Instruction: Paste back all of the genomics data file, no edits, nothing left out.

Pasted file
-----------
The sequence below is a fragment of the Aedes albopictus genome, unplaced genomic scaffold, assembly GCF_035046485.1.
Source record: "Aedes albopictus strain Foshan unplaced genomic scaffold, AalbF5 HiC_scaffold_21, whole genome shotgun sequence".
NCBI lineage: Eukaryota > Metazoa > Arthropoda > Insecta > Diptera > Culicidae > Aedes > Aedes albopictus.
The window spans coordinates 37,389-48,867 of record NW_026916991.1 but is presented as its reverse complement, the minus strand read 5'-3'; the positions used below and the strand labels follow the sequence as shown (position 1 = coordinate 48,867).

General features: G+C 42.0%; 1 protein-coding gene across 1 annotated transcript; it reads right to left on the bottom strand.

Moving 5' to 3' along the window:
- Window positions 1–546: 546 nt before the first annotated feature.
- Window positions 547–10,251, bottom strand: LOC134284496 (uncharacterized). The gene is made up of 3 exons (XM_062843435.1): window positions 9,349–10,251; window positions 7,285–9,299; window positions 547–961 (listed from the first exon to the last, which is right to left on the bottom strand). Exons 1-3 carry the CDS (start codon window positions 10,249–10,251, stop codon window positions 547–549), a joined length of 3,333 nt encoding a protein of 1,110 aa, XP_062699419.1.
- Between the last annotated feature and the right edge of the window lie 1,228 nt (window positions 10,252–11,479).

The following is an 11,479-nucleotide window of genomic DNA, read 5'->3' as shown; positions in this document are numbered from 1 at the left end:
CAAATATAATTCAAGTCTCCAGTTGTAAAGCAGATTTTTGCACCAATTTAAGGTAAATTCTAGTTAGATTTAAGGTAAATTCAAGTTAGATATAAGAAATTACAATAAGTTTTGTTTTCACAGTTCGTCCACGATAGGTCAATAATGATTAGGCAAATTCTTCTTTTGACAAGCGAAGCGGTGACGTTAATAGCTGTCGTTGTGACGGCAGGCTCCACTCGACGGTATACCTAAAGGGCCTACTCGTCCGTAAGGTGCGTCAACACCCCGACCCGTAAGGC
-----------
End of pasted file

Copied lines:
The sequence below is a fragment of the Aedes albopictus genome, unplaced genomic scaffold, assembly GCF_035046485.1.
Source record: "Aedes albopictus strain Foshan unplaced genomic scaffold, AalbF5 HiC_scaffold_21, whole genome shotgun sequence".
NCBI lineage: Eukaryota > Metazoa > Arthropoda > Insecta > Diptera > Culicidae > Aedes > Aedes albopictus.
The window spans coordinates 37,389-48,867 of record NW_026916991.1 but is presented as its reverse complement, the minus strand read 5'-3'; the positions used below and the strand labels follow the sequence as shown (position 1 = coordinate 48,867).

General features: G+C 42.0%; 1 protein-coding gene across 1 annotated transcript; it reads right to left on the bottom strand.

Moving 5' to 3' along the window:
- Window positions 1–546: 546 nt before the first annotated feature.
- Window positions 547–10,251, bottom strand: LOC134284496 (uncharacterized). The gene is made up of 3 exons (XM_062843435.1): window positions 9,349–10,251; window positions 7,285–9,299; window positions 547–961 (listed from the first exon to the last, which is right to left on the bottom strand). Exons 1-3 carry the CDS (start codon window positions 10,249–10,251, stop codon window positions 547–549), a joined length of 3,333 nt encoding a protein of 1,110 aa, XP_062699419.1.
- Between the last annotated feature and the right edge of the window lie 1,228 nt (window positions 10,252–11,479).

The following is an 11,479-nucleotide window of genomic DNA, read 5'->3' as shown; positions in this document are numbered from 1 at the left end:
CAAATATAATTCAAGTCTCCAGTTGTAAAGCAGATTTTTGCACCAATTTAAGGTAAATTCTAGTTAGATTTAAGGTAAATTCAAGTTAGATATAAGAAATTACAATAAGTTTTGTTTTCACAGTTCGTCCACGATAGGTCAATAATGATTAGGCAAATTCTTCTTTTGACAAGCGAAGCGGTGACGTTAATAGCTGTCGTTGTGACGGCAGGCTCCACTCGACGGTATACCTAAAGGGCCTACTCGTCCGTAAGGTGCGTCAACACCCCGACCCGTAAGGC